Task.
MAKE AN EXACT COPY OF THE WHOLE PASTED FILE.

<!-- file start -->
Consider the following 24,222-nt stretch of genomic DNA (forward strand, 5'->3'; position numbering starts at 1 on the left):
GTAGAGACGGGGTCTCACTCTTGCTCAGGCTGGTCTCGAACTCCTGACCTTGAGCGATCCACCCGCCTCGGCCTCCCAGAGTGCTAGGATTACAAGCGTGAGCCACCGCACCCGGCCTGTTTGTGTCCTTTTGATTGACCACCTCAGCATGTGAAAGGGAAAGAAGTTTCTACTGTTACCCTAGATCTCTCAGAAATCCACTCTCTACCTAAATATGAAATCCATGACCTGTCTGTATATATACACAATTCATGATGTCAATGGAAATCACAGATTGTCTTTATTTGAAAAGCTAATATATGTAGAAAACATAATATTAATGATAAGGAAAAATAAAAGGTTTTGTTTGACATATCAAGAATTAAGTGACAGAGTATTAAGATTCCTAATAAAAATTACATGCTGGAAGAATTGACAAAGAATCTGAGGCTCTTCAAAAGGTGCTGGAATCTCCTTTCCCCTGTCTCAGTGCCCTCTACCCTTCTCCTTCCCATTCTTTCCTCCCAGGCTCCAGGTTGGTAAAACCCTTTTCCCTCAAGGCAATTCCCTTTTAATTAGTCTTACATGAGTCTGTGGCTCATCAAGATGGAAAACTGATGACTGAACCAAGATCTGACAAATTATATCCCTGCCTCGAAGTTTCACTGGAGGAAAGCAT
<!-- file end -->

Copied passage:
Consider the following 24,222-nt stretch of genomic DNA (forward strand, 5'->3'; position numbering starts at 1 on the left):
GTAGAGACGGGGTCTCACTCTTGCTCAGGCTGGTCTCGAACTCCTGACCTTGAGCGATCCACCCGCCTCGGCCTCCCAGAGTGCTAGGATTACAAGCGTGAGCCACCGCACCCGGCCTGTTTGTGTCCTTTTGATTGACCACCTCAGCATGTGAAAGGGAAAGAAGTTTCTACTGTTACCCTAGATCTCTCAGAAATCCACTCTCTACCTAAATATGAAATCCATGACCTGTCTGTATATATACACAATTCATGATGTCAATGGAAATCACAGATTGTCTTTATTTGAAAAGCTAATATATGTAGAAAACATAATATTAATGATAAGGAAAAATAAAAGGTTTTGTTTGACATATCAAGAATTAAGTGACAGAGTATTAAGATTCCTAATAAAAATTACATGCTGGAAGAATTGACAAAGAATCTGAGGCTCTTCAAAAGGTGCTGGAATCTCCTTTCCCCTGTCTCAGTGCCCTCTACCCTTCTCCTTCCCATTCTTTCCTCCCAGGCTCCAGGTTGGTAAAACCCTTTTCCCTCAAGGCAATTCCCTTTTAATTAGTCTTACATGAGTCTGTGGCTCATCAAGATGGAAAACTGATGACTGAACCAAGATCTGACAAATTATATCCCTGCCTCGAAGTTTCACTGGAGGAAAGCAT